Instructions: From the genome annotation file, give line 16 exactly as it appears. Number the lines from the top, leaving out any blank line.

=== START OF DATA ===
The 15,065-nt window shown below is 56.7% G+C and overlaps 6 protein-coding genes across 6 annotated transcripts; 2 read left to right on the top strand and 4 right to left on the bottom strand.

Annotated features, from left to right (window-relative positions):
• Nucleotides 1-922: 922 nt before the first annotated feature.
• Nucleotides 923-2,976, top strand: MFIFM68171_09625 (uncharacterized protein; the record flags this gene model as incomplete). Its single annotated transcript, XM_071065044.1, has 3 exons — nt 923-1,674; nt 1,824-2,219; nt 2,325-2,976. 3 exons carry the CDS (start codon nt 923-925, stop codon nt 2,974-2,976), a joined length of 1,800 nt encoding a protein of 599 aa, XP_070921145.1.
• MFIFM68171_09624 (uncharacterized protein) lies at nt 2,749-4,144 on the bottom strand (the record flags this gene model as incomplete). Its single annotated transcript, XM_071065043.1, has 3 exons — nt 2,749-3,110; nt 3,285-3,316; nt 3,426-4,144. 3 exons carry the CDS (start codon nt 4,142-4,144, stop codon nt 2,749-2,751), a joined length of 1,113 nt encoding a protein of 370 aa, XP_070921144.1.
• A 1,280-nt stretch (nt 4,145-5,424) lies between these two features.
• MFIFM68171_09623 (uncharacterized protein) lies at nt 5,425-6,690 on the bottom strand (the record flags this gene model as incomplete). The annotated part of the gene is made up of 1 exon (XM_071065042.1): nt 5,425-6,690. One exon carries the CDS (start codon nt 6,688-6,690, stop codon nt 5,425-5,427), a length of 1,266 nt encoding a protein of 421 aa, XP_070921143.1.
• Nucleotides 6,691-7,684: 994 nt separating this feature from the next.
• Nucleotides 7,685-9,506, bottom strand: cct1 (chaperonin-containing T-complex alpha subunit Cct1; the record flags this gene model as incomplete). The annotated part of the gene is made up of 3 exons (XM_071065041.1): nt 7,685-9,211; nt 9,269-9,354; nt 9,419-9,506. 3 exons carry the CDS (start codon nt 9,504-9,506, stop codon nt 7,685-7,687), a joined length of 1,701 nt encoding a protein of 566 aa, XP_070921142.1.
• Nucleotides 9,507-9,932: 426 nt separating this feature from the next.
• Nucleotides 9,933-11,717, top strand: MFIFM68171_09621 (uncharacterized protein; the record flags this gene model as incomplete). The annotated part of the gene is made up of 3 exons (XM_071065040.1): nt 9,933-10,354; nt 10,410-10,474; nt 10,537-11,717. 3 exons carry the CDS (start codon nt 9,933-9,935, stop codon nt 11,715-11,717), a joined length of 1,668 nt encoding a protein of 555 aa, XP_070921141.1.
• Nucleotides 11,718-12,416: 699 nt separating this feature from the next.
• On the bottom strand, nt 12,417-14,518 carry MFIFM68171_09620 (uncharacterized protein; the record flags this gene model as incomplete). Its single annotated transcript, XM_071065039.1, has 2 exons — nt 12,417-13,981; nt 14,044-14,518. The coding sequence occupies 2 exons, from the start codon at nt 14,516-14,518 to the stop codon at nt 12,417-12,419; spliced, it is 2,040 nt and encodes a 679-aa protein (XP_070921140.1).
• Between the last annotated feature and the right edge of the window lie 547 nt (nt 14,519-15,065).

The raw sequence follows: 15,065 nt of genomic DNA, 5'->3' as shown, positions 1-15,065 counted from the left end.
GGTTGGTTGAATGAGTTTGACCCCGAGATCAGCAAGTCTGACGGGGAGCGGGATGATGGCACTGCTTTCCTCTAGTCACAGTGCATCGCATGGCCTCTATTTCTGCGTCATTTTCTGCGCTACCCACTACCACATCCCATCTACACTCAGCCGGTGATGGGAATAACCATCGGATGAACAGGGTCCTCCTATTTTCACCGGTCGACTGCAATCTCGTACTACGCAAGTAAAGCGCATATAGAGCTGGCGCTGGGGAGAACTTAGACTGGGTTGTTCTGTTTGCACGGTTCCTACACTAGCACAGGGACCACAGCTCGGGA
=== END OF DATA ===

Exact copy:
GGTTGGTTGAATGAGTTTGACCCCGAGATCAGCAAGTCTGACGGGGAGCGGGATGATGGCACTGCTTTCCTCTAGTCACAGTGCATCGCATGGCCTCTATTTCTGCGTCATTTTCTGCGCTACCCACTACCACATCCCATCTACACTCAGCCGGTGATGGGAATAACCATCGGATGAACAGGGTCCTCCTATTTTCACCGGTCGACTGCAATCTCGTACTACGCAAGTAAAGCGCATATAGAGCTGGCGCTGGGGAGAACTTAGACTGGGTTGTTCTGTTTGCACGGTTCCTACACTAGCACAGGGACCACAGCTCGGGA